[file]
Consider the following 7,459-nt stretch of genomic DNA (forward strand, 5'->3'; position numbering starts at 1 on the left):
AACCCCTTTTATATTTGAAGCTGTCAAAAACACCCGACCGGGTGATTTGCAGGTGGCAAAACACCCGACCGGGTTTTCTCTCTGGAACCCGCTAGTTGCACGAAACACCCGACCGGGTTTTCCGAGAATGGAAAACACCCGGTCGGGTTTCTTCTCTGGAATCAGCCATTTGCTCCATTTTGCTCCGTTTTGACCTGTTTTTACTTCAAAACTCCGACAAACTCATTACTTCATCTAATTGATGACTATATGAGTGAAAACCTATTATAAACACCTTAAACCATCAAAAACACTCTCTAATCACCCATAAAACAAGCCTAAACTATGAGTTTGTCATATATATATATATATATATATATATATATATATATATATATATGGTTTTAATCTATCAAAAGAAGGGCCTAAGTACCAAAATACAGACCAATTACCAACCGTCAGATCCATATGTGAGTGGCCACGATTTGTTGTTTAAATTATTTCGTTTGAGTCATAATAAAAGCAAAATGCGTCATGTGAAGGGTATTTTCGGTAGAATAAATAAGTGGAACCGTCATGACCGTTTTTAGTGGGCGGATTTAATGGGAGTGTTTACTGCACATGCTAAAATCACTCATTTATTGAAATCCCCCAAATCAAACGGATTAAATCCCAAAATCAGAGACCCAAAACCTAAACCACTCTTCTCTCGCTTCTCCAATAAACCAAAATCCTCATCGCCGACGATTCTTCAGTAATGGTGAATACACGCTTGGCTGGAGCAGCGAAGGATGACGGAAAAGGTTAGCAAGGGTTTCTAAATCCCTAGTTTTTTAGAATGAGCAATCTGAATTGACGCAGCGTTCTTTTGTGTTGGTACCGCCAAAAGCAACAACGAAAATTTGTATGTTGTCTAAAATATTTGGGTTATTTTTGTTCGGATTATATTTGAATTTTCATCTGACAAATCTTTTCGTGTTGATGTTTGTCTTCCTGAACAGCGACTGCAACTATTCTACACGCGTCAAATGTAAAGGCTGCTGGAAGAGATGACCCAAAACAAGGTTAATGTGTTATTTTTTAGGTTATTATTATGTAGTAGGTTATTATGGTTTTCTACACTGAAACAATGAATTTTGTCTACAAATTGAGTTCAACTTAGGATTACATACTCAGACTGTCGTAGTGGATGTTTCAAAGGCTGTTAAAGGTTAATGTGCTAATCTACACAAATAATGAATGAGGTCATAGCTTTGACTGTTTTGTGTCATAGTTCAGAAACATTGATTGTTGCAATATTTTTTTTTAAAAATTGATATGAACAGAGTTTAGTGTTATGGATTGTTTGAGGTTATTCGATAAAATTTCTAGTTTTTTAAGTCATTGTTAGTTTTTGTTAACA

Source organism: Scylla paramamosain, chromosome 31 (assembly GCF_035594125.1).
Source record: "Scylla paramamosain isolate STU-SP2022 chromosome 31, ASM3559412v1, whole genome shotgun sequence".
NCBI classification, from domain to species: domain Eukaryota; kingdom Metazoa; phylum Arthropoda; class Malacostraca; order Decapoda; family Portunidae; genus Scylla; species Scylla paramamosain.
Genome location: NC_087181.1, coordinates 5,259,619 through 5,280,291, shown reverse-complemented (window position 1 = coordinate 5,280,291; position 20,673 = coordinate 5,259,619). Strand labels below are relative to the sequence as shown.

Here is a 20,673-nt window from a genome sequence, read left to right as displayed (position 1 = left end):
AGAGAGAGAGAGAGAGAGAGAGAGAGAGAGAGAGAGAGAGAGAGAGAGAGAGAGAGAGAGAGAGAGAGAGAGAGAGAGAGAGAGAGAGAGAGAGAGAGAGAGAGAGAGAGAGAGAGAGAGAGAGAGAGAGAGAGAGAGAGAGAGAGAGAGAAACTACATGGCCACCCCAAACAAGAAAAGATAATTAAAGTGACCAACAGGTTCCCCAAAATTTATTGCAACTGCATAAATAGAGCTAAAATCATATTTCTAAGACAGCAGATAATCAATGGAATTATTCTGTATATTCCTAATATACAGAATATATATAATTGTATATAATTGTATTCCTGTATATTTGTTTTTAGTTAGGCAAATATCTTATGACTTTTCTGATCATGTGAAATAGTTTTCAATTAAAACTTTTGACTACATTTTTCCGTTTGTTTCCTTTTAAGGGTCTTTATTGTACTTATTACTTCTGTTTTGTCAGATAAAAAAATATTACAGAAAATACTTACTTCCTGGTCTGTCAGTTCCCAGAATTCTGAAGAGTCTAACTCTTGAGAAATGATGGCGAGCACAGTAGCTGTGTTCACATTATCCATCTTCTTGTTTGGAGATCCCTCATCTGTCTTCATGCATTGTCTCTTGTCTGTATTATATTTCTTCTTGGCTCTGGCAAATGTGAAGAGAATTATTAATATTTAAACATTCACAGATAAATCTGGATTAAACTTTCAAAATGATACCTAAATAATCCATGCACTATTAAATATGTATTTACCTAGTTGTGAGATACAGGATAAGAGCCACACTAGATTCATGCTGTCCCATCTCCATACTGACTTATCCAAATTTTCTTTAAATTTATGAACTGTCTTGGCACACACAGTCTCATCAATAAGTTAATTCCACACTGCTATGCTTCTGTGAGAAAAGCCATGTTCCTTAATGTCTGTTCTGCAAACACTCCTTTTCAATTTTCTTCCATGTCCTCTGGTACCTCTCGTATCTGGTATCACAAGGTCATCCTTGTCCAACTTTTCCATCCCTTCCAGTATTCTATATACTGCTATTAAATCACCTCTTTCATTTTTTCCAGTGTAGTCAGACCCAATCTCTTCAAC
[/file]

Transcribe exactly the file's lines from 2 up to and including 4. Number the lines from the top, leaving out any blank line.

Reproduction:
AACCCCTTTTATATTTGAAGCTGTCAAAAACACCCGACCGGGTGATTTGCAGGTGGCAAAACACCCGACCGGGTTTTCTCTCTGGAACCCGCTAGTTGCACGAAACACCCGACCGGGTTTTCCGAGAATGGAAAACACCCGGTCGGGTTTCTTCTCTGGAATCAGCCATTTGCTCCATTTTGCTCCGTTTTGACCTGTTTTTACTTCAAAACTCCGACAAACTCATTACTTCATCTAATTGATGACTATATGAGTGAAAACCTATTATAAACACCTTAAACCATCAAAAACACTCTCTAATCACCCATAAAACAAGCCTAAACTATGAGTTTGTCATATATATATATATATATATATATATATATATATATATATATATGGTTTTAATCTATCAAAAGAAGGGCCTAAGTACCAAAATACAGACCAATTACCAACCGTCAGATCCATATGTGAGTGGCCACGATTTGTTGTTTAAATTATTTCGTTTGAGTCATAATAAAAGCAAAATGCGTCATGTGAAGGGTATTTTCGGTAGAATAAATAAGTGGAACCGTCATGACCGTTTTTAGTGGGCGGATTTAATGGGAGTGTTTACTGCACATGCTAAAATCACTCATTTATTGAAATCCCCCAAATCAAACGGATTAAATCCCAAAATCAGAGACCCAAAACCTAAACCACTCTTCTCTCGCTTCTCCAATAAACCAAAATCCTCATCGCCGACGATTCTTCAGTAATGGTGAATACACGCTTGGCTGGAGCAGCGAAGGATGACGGAAAAGGTTAGCAAGGGTTTCTAAATCCCTAGTTTTTTAGAATGAGCAATCTGAATTGACGCAGCGTTCTTTTGTGTTGGTACCGCCAAAAGCAACAACGAAAATTTGTATGTTGTCTAAAATATTTGGGTTATTTTTGTTCGGATTATATTTGAATTTTCATCTGACAAATCTTTTCGTGTTGATGTTTGTCTTCCTGAACAGCGACTGCAACTATTCTACACGCGTCAAATGTAAAGGCTGCTGGAAGAGATGACCCAAAACAAGGTTAATGTGTTATTTTTTAGGTTATTATTATGTAGTAGGTTATTATGGTTTTCTACACTGAAACAATGAATTTTGTCTACAAATTGAGTTCAACTTAGGATTACATACTCAGACTGTCGTAGTGGATGTTTCAAAGGCTGTTAAAGGTTAATGTGCTAATCTACACAAATAATGAATGAGGTCATAGCTTTGACTGTTTTGTGTCATAGTTCAGAAACATTGATTGTTGCAATATTTTTTTTTAAAAATTGATATGAACAGAGTTTAGTGTTATGGATTGTTTGAGGTTATTCGATAAAATTTCTAGTTTTTTAAGTCATTGTTAGTTTTTGTTAACA

Source organism: Scylla paramamosain, chromosome 31 (assembly GCF_035594125.1).
Source record: "Scylla paramamosain isolate STU-SP2022 chromosome 31, ASM3559412v1, whole genome shotgun sequence".